Karl Marlantes receives the Navy Cross in the winter of 1969-70. USMC hide caption
Karl Marlantes receives the Navy Cross in the winter of 1969-70.USMC
Karl Marlantes is the author of What It Is Like To Go To War.
I returned to America in October of 1969 after 13 months as a Marine in Vietnam. While I was there, I would comfort myself by imagining all the girls I ever knew hugging me in a huge warm group embrace. Somehow, I thought something similar would be waiting for me when I came home.
I was totally unprepared for what actually happened. My big brother picked me up at Travis Air Force Base in California. As we started to leave the terminal he put his hand on my shoulder and warned me that there might be trouble outside. "Trouble?" I asked.
I'd just gotten back from Vietnam. But the war held no hurt or humiliation like what happened as we drove through a crowd of protesters shouting obscenities at us, flipping us the bird, and pounding on my brother's 1960 Valiant with their fists and protest signs. I can still see the hate-filled face of a protester snarling at me through the passenger-side window. I can still feel my utter bewilderment and pain.
There were no hugs. My long imagined safe harbor was sewn with mines of hate.
This kind of thing no longer happens. I'm immensely happy that America has learned to distinguish the kids fighting our wars from the adults making the war policies. But I worry that instead, we have become smugly complacent.
[Vietnam] held no hurt or humiliation like what happened as we drove through a crowd of protesters shouting obscenities at us, flipping us the bird, and pounding on my brother's 1960 Valiant with their fists and protest signs.
These days, there are yellow ribbons, beer commercials showing people clapping at airports, and banners on freeway overpasses. There is the well-intended "thank you for your service," and a hasty handshake. I've even received these, 40 years late. I know it is done with kind intentions, so I smile and say thank you. But inside I feel hollow — even slightly embarrassed. I know too many people who have died doing what I am getting thanked for. I also know, having gone through four decades of trying to reintegrate into my own culture, that ribbons and handshakes fall way short of what returning veterans actually need. A real "welcome home" is being helped with these challenges.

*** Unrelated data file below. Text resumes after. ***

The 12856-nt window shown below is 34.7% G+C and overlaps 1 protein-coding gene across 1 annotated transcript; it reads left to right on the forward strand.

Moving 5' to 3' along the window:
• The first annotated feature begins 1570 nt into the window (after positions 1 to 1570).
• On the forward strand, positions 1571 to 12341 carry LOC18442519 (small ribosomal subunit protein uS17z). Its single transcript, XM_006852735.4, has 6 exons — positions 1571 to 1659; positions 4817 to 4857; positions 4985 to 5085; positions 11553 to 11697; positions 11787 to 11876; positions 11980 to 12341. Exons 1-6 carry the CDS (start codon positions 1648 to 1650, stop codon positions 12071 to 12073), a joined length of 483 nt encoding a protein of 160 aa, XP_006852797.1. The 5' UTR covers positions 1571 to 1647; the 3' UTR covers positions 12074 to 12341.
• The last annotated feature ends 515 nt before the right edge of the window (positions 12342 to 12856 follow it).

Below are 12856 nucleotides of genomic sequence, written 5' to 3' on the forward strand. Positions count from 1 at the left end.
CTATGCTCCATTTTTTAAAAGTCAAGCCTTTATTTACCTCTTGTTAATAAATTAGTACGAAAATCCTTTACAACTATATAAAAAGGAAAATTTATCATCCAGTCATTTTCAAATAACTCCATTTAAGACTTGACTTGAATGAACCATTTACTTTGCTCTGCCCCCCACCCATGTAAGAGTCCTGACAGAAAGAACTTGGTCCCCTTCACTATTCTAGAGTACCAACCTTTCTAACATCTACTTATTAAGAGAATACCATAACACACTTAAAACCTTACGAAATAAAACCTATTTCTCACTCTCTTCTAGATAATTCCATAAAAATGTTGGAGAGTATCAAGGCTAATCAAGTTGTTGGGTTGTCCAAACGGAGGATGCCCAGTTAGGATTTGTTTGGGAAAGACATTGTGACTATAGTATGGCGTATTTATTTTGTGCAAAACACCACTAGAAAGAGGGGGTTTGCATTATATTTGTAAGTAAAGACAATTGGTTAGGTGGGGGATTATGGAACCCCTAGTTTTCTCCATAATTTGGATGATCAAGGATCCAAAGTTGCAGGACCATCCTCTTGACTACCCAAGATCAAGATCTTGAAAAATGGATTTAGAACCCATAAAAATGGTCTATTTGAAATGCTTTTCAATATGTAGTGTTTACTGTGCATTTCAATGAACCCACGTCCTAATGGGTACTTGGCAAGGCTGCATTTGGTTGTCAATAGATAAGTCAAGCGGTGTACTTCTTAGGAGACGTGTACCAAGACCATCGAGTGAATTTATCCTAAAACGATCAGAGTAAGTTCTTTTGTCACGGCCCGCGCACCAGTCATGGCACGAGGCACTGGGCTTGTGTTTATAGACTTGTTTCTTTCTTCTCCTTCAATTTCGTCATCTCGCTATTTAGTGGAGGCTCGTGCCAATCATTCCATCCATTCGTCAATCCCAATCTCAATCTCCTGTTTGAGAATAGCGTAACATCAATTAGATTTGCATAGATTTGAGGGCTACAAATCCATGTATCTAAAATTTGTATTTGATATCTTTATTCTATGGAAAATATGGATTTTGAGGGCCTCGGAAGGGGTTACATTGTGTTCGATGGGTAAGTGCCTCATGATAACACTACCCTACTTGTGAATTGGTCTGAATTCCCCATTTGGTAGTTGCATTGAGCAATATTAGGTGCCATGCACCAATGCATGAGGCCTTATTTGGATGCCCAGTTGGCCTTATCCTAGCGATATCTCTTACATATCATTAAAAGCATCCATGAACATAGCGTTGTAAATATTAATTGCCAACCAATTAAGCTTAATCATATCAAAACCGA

Karl Marlantes is also the author of the best-selling Vietnam War novel Matterhorn. Devon Marlantes hide caption
Karl Marlantes is also the author of the best-selling Vietnam War novel Matterhorn.Devon Marlantes
We veterans are just part of a complex and interconnected web of people who voted for the policymakers who decided war was the right response, who paid their taxes to finance it, who grew the food, who financed the factories where the weapons were built or who taught the scientists who designed them. The veterans' part of this web is that we were the ones who pulled the trigger at the end of the line — and carry the burden of that for everyone else.
I recently shared a radio interview with a young veteran from Afghanistan. He'd been back two years. While we were waiting to go on the air he told me that three of his friends from his own small unit had already committed suicide. Two years. Although suicide statistics for veterans are very difficult to pin down — is a drug overdose a suicide? How about cirrhosis of the liver? — Veterans Affairs statistics from 2010 show that 18 veterans commit suicide a day.
Clapping at airports and a handshake is way better than what happened after Vietnam, but clearly it isn't enough.
Our troops are coming home and our part of the killing over there is ending. Our work to end the killing over here is just beginning.
When the word “hero” comes to mind, people generally think of Superman, a military person who was in a war, or a person who has saved someone’s life. Hero headlines may read “Hero neighbor saves 7-year old girl who fell from third story window in Coney Island” (Robinson, A. & Paddock, B., NY Daily News, 2012), a “Man is rescued by stranger on subway tracks” (Buckey, C., NY Times, 2007), and “Wounded Placerville soldier receives hero’s welcome” (News 10 ABC, 2012). “A hero is defined as someone who commits an act of remarkable bravery or who has shown admirable quality such as great courage or strength of character and is admired for outstanding qualities or achievements” (www.bing.com).
Heroes don’t just save peoples’ lives, they do other things to help people and that’s what makes them stand out from the rest of us. There are many heroes amongst us today and these are their stories. The types of supporting paragraphs for my expository essay will be the stories of various heroes. There will be stories about heroes’ savings lives and heroes doing other things besides savings lives that impact people. We need to know that there truly are heroes that exist in this world today and we need inspiring stories to lift up our spirits from all the negative news that we here on a daily basis.
Robinson, A & Paddock, B., (2012). NY Daily News. Hero Neighbor Saves 7-Year Old Girl Who Fell From Third Story Window In Coney Island. Retrieved from the NY Daily News website: http://www.nydailynews.com/new-york/brooklyn/hero-neighbor-saves-7-year-old-girl-fell-third-story-window-coney-island-article-1.1115575 Buckey, C. (2007). New York Times. Man Is Rescued By Stranger On Subway Tracks. Retrieved from the New York Times website: